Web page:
For example, consider using a USRK to secure HTTP. If your access
provider did this to deliver firmware updates to your handset, this
might be reasonable, but if amazon.com required it for authentication,
this would be unreasonable.
I do not believe that either application is reasonable. The EAP peer
has no reason to trust a third party to update its firmware merely
because they can prove possession of a key derived from the EMSK.
Given that any proxy on the path could obtain such a key, this kind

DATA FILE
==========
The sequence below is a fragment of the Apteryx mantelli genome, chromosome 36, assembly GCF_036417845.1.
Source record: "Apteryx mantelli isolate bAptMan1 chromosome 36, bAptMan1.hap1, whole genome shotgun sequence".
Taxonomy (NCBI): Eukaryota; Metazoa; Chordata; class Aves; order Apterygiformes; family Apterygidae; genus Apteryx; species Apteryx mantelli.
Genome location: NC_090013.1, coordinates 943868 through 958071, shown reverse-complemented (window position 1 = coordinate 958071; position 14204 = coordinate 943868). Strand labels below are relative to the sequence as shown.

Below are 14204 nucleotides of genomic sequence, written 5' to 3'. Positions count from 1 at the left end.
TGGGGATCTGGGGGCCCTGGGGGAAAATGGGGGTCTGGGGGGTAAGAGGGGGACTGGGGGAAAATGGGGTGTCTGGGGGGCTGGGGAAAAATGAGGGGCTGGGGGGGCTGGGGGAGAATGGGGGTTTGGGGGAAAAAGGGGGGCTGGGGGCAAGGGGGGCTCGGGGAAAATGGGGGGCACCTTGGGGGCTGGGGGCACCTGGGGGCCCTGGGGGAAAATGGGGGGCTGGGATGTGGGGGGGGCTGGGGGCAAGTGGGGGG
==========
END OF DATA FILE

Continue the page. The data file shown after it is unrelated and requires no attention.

of architecture provides such flimsy security that it needs to be
restricted to use in protecting a commodity (e.g. network access)
that has virtually no value.
Existing firmware distribution models provide much higher levels of trust,
typically providing verification of the identity of the third party, as
well as demonstration that they are authorized to provide firmware
updates, and proof that the firmware itself has not been tampered with.
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